• If Loud Aliens Explain Human Earliness, Quiet Aliens Are Also Rare”: A  review

Alright, that is a lot of bullet points!  Forgive me if this post comes across as harsh criticism -- that is not at all how I am intending this, rather just as a rapid-fire list of responses and thoughts to this thought-provoking post.  Also forgive me for not trying to make the case for the plausibility of AI risk, since I'm guessing you're already familiar with some of the arguments.  (If not, there are many great explainers out there including waitbutwhy, Cold Takes, and some long FAQs by Eliezer Yudkowsky and Scott Alexander.

Ultimately I agree with you that one of the aspirational goals of AI technology (if we can solve the seemingly impossibly difficult challenge of understanding and being able to control something vastly smarter than ourselves) is to use superintelligent AI to finally end all forms of existential risk and achieve a position of "existential security", from which humanity can go on to build a thriving and diverse super-civilization.  But I personally feel like AI is probably more dangerous than nuclear war (both to my individual odds of dying a natural death in old age, and to humanity's chances of surviving to achieve its long-term potential), so I would be happy to trade an extra decade of nuclear risk for the precious opportunity for humanity to do more alignment research during an FLI-style pause on new AI capabilities deployments.

As for my proposed "alternative exit strategy", I agree with you that civilization as it stands today seems woefully inadequate to safely handle either nuclear weapons or advanced AI technology for very long.  Personally I am optimistic about trying to create new, experimental institutions (like better forms of voting, or governments run in part by prediction markets) that could level-up civilization's adequacy/competence and create a wiser civilization better equipped to handle these dangerous technologies.  But I recognize that this strategy, too, would be very difficult to accomplish and any benefits might arrive too late to help with situations where AI shows up soon.  But at least it is another strategy in the portfolio of efforts that are trying to mitigate existential risk.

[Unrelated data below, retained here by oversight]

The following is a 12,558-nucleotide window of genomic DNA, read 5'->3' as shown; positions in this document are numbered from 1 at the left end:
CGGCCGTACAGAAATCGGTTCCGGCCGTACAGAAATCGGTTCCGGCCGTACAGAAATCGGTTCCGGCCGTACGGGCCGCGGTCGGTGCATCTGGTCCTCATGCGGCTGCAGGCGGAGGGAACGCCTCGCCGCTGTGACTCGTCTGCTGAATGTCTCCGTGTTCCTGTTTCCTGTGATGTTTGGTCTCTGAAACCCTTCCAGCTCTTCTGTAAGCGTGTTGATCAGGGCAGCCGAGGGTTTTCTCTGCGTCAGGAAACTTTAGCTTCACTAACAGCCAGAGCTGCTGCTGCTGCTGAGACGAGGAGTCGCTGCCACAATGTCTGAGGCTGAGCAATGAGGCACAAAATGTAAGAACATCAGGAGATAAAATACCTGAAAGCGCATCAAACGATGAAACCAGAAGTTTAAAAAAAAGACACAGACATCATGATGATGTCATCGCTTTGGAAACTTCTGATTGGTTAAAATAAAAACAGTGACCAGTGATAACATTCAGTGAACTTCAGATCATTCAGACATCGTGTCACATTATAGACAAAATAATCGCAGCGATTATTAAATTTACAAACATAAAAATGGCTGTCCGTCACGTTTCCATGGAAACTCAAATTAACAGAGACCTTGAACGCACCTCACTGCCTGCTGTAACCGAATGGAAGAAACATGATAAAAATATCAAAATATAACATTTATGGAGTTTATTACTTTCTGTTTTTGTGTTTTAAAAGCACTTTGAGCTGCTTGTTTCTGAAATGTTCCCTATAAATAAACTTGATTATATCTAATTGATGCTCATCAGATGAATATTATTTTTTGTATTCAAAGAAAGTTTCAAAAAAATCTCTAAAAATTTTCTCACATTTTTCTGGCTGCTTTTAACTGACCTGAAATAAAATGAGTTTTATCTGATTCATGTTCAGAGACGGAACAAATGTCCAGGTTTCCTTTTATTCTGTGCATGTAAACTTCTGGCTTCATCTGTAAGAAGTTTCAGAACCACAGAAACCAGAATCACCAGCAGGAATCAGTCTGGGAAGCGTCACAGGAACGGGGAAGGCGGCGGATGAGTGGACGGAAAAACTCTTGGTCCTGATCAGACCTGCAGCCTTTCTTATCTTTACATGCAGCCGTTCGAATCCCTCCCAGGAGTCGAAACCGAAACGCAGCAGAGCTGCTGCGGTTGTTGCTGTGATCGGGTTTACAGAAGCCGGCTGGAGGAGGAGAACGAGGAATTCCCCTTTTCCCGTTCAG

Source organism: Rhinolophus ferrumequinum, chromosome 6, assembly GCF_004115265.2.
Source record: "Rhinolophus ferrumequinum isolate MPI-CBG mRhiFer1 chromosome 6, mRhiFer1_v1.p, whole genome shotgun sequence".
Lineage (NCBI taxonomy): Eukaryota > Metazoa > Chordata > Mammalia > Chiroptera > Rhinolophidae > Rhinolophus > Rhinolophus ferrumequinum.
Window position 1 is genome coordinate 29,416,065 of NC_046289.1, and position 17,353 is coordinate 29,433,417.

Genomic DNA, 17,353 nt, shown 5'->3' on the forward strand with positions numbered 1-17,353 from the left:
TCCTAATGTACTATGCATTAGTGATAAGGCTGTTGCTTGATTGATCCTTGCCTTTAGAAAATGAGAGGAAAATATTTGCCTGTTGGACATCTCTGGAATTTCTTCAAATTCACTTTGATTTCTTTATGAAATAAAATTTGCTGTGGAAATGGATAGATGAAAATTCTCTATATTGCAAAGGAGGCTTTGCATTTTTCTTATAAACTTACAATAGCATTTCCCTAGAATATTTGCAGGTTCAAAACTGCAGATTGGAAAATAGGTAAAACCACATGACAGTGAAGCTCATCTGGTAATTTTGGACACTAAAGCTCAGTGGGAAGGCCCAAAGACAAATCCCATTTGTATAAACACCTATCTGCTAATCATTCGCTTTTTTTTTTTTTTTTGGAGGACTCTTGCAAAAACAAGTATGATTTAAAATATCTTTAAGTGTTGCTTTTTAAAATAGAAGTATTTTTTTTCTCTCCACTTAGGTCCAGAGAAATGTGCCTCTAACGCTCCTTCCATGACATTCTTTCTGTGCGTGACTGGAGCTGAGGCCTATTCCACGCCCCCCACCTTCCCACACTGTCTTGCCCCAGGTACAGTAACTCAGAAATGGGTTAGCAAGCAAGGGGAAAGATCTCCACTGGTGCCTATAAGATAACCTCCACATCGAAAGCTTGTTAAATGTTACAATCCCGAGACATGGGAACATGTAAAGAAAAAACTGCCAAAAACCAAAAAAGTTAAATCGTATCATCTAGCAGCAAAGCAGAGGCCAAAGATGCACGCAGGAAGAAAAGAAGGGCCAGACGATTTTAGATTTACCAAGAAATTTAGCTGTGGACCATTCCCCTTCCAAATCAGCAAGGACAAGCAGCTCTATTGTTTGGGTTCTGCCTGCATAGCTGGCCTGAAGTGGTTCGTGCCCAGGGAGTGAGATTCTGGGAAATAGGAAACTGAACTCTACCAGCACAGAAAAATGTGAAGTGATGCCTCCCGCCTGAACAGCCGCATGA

Dear Mr. Wagner,

Do you have any canonical referece for AI aligment research? I have read Eliezer Yudkowsky FAQ and I have been surprised of how little technical details are commented. His arguments are very much "we are building alien squids and they will eat us all". But they are not squids, and we have not trained them to prey on mammals, but to navigate across symbols. The IAs we are training are not as alien as giant a squid, but far more: they are not even trained for self-preservation. 

MR suggests that there is not peer reviewed literature on AI risk:


"The only peer-reviewed paper making the case for AI risk that I know of is: https://onlinelibrary.wiley.com/doi/10.1002/aaai.12064. Though note that my paper (the second you linked) is currently under review at a top ML conference."

But perhaps I can read something comprehensive (a pdf, if possible), and not depend on navigating posts, FAQs and similar stuff. Currently my understanding of AI risk is based in technical knowledge about Reinforcement Learning for games and multiagent systems. I have no knowledge nor intuition on other kind of systems, and I want to engage with the "state of the art" (in compact format) before I make a post focused on the AI alignement side.

Yes, it is definitely a little confusing how EA and AI safety often organize themselves via online blog posts instead of papers / books / etc like other fields!  Here are two papers that seek to give a comprehensive overview of the problem:

Great post! It is so easy to get focused on the bad that we forget to look towards the path towards the good, and I want to see more of this kind of thinking.

One little note about AGI:
"cars have not been able to drive autonomously in big cities "...